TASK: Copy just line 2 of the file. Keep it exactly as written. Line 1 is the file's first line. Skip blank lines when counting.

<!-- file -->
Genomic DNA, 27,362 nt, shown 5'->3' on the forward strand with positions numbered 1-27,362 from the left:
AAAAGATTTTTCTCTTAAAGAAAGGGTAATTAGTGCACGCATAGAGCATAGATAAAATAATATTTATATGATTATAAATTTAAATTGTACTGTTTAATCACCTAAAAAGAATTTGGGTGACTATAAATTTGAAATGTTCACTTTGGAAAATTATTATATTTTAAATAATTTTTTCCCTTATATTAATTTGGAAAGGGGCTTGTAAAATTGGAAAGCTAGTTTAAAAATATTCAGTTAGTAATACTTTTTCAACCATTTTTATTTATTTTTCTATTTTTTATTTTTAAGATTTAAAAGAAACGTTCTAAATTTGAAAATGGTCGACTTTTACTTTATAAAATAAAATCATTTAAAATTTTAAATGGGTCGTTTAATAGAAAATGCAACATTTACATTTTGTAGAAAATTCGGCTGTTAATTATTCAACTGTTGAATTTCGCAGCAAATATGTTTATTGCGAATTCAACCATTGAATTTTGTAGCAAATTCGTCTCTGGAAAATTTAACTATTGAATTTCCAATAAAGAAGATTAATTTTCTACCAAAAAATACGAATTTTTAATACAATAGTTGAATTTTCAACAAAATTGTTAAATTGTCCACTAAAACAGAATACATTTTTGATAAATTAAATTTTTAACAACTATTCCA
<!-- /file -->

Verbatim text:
AAAAGATTTTTCTCTTAAAGAAAGGGTAATTAGTGCACGCATAGAGCATAGATAAAATAATATTTATATGATTATAAATTTAAATTGTACTGTTTAATCACCTAAAAAGAATTTGGGTGACTATAAATTTGAAATGTTCACTTTGGAAAATTATTATATTTTAAATAATTTTTTCCCTTATATTAATTTGGAAAGGGGCTTGTAAAATTGGAAAGCTAGTTTAAAAATATTCAGTTAGTAATACTTTTTCAACCATTTTTATTTATTTTTCTATTTTTTATTTTTAAGATTTAAAAGAAACGTTCTAAATTTGAAAATGGTCGACTTTTACTTTATAAAATAAAATCATTTAAAATTTTAAATGGGTCGTTTAATAGAAAATGCAACATTTACATTTTGTAGAAAATTCGGCTGTTAATTATTCAACTGTTGAATTTCGCAGCAAATATGTTTATTGCGAATTCAACCATTGAATTTTGTAGCAAATTCGTCTCTGGAAAATTTAACTATTGAATTTCCAATAAAGAAGATTAATTTTCTACCAAAAAATACGAATTTTTAATACAATAGTTGAATTTTCAACAAAATTGTTAAATTGTCCACTAAAACAGAATACATTTTTGATAAATTAAATTTTTAACAACTATTCCA